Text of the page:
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Customer satisfaction: an example of NPS misuse

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The Net Promoter Score (NPS) is a simple method to measure customer satisfaction globally. But you must apply it correctly. We regularly discover, through the customer satisfaction audits we do, that the results are distorted by incorrect use of the software. The example we are presenting today comes from Lufthansa. The error in implementing the NPS is not obvious, but it still taints the credibility of the results. We conclude this article by presenting the 2 most common types of errors in the design of customer satisfaction questionnaires.


NPS: use by Lufthansa

The screenshot below shows you an NPS-type formulation sent to a Lufthansa customer. The question’s title (in German) corresponds well to the one formulated by Reichheld: “How likely is it that you would recommend Lufthansa to a friend or colleague?

NPS Net Promoter Score Lufthansa

Lufthansa used the NPS with a colored scale to identify the 3 categories of respondents: promoters, neutrals, and detractors.

Even if you don’t speak German, 2 aspects differ from the NPS we are used to seeing:

  1. the NPS scale is reversed: the maximum score (10: very likely) is on the left side of the scale, and the minimum score (0: very unlikely) is on the right side.
  2. a green color has been used to delimit the “promoters” zone (scores 9 and 10) and red color for the detractors (0 to 6).


By defining the zones between promoters and detractors in this way, Lufthansa introduces at best uncertainty, at worst, bias.



What are the problems with the NPS as used by Lufthansa?

In this paragraph, we analyze the 2 errors we found in Lufthansa’s use of the NPS.

Inverting the NPS scale

Inverting the scale is not in itself a mistake. It is even a good practice when a respondent is subjected to a complex questionnaire. Inverting the scale makes it possible to verify that the respondent is paying attention by checking that they do not always mark the same answers (on the left of the scale, in the middle, or on the right). Inverting the scale is particularly relevant when the same question is asked in two places in the questionnaire: it allows us to check the consistency of the answers.

In the case of the NPS, this inversion does not seem essential.


Adding colors to the NPS scale

Adding colors to the NPS is a different story. By delimiting the zones between promoters and detractors, Lufthansa introduces at best uncertainty, at worst, a bias. The colors unconsciously indicate to the respondent what is good (green) and bad (red). The NPS scale, which is deliberately neutral, is superimposed with a reading grid to guide the responses. A direct consequence will undoubtedly be that there will be fewer answers 7 and 8. Respondents will try to “position” themselves concerning their satisfaction or dissatisfaction. Let’s not even talk about the choice of grey (a neutral color, for example) for the “neutral” category choices.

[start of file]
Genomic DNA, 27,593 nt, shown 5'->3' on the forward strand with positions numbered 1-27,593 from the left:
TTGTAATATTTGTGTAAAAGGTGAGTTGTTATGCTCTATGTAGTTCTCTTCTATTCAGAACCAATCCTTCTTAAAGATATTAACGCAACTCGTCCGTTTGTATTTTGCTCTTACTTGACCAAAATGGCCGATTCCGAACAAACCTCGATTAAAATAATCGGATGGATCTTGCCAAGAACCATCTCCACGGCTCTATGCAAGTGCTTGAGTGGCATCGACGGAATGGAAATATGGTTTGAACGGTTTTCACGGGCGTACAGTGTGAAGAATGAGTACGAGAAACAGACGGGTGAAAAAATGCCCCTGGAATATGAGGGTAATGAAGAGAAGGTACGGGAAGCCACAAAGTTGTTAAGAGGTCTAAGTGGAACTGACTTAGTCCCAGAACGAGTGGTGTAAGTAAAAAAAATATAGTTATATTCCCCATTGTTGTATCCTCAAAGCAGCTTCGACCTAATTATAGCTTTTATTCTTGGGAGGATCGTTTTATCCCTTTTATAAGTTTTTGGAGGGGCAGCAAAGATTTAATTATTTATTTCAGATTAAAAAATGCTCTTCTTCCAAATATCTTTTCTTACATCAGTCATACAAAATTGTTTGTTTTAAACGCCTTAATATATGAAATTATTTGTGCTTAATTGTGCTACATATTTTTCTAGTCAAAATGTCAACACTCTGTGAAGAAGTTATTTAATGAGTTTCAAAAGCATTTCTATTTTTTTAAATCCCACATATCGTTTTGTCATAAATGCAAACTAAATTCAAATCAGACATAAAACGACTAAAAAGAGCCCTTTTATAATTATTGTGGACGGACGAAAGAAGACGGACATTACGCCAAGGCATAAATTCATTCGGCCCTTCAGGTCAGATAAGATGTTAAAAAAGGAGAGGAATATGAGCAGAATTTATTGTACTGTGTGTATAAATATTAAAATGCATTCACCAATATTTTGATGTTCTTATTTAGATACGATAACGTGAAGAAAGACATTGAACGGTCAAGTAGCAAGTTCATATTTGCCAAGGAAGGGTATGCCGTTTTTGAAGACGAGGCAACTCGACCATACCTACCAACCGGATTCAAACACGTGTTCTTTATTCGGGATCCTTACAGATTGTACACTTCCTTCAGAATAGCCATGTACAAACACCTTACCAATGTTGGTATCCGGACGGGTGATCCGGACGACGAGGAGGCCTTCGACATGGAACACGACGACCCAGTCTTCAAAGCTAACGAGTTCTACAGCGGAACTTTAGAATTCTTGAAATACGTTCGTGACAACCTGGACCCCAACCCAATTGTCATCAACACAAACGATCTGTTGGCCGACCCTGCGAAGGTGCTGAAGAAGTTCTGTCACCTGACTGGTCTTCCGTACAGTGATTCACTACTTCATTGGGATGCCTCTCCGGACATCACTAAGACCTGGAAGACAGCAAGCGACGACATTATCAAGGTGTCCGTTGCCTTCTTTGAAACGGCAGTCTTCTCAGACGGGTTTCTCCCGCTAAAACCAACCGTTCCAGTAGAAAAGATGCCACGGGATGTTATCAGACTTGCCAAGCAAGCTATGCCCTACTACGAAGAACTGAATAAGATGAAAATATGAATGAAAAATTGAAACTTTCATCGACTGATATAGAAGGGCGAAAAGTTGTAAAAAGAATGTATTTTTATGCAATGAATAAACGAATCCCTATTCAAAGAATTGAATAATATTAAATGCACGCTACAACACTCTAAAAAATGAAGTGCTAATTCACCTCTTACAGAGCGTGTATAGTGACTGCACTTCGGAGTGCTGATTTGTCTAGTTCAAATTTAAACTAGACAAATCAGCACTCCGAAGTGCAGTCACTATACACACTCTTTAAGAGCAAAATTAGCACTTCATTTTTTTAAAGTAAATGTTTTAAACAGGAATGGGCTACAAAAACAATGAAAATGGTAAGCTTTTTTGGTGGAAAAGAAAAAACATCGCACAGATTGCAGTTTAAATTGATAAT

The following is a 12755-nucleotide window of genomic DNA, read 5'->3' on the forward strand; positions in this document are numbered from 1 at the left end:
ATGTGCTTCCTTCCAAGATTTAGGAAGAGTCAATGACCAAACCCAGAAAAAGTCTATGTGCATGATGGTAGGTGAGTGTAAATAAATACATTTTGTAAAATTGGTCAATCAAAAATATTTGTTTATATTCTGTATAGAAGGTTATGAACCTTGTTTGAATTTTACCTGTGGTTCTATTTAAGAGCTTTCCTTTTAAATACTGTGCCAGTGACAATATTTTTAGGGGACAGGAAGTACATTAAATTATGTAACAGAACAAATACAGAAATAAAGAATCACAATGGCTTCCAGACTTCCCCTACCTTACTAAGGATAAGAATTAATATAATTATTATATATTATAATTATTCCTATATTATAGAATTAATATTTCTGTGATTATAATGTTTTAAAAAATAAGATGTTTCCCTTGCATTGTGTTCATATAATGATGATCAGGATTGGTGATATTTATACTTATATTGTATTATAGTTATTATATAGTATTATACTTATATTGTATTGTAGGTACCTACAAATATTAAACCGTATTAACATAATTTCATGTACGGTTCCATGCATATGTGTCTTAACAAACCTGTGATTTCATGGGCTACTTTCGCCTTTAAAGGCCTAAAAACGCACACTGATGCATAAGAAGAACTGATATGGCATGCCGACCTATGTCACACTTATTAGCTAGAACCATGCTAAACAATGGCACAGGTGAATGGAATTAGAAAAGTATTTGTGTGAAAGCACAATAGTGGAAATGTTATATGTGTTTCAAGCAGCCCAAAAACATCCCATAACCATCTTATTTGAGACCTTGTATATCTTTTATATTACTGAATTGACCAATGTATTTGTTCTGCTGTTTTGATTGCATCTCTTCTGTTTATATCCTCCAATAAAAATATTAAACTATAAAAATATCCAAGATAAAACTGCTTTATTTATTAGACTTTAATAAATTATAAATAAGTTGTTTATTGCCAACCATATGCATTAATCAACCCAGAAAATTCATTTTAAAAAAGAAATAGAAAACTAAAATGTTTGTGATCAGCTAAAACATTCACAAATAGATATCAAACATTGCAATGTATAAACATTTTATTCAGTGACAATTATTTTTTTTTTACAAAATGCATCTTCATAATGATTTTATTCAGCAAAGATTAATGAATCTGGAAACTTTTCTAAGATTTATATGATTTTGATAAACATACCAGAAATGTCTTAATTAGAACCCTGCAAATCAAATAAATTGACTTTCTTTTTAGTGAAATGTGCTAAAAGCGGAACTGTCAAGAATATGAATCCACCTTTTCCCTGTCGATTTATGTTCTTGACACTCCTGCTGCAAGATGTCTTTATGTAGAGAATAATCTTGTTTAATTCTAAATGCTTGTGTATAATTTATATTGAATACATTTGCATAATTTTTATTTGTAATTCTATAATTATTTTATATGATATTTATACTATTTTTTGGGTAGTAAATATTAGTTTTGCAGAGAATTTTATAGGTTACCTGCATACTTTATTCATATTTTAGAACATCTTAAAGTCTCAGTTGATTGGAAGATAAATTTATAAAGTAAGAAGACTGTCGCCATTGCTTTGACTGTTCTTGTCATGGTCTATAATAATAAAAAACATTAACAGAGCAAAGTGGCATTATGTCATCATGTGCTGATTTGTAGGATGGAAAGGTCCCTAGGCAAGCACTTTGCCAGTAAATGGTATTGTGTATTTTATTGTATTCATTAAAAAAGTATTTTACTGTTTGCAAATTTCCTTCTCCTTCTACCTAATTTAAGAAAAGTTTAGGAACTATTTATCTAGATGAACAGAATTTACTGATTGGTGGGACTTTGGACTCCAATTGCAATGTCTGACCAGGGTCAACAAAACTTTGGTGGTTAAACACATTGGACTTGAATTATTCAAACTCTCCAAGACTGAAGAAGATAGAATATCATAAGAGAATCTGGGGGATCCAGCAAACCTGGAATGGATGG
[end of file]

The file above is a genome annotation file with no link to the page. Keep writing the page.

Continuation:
Therefore, this modification of the NPS is a gross error that taints the measurement of customer satisfaction and makes it unreliable. This error falls into the broader category of “persuasion bias” that we find in many companies during our audits.


NPS net promoter score Toyota

The results of a customer satisfaction survey will be unusable if you direct the answers. In the example below, photographed in France, a Toyota dealer tells customers what to answer in the satisfaction questionnaire that will be sent to them by email. The score of 9/10 and 10/10 requested corresponds to the “promoters” category of the NPS (Net Promoter Score).


Customer satisfaction: why so many mistakes?

As we mentioned in the preamble, we realize many customer satisfaction audits, and sometimes we find major errors and always minor ones.

Beyond this difference in terms of severity, there are 2 types of errors that can occur when setting up a customer satisfaction measurement instrument:

  • formulation error, which introduces a bias and increases the margin of error
  • design error invalidates the results by orienting the responses more or less deliberately. This error is extremely serious and was theorized by Goodhart.

Let us reassure you that most of the errors we find among our customers are of the first type. The people who designed the satisfaction questionnaires did not have all the technical knowledge to avoid errors. They, therefore, introduced unintentional biases.

Unfortunately, we also encounter much more serious errors that influence the customers’ answers. Paradoxically, these errors are mostly made in large companies. These companies are supposed to have the best-trained staff, but within them, the impact of customer satisfaction is also felt the most. Customer satisfaction measurement is indeed an indicator that can go all the way up to top management and on which bonuses sometimes depend. All the conditions are, therefore, present for the results to be distorted. Several examples come to mind as I write these lines:

  • car dealerships that tell you what to answer to the satisfaction questionnaire you will receive by email after picking up your car
  • a bank that advertises its satisfaction rate but measures it using a biased questionnaire
  • an insurance company that measures its performance against overly permissive benchmarks
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Author: Pierre-Nicolas Schwab

Dr. Pierre-Nicolas Schwab is the founder of IntoTheMinds. He specializes in e-commerce, retail and logistics. He is also a research fellow in the marketing department of the Free University of Brussels and acts as a coach for several startups and public organizations. He holds a PhD in Marketing, a MBA in Finance, and a MSc in Chemistry. He can be contacted by email, Linkedin or by phone (+32 486 42 79 42)

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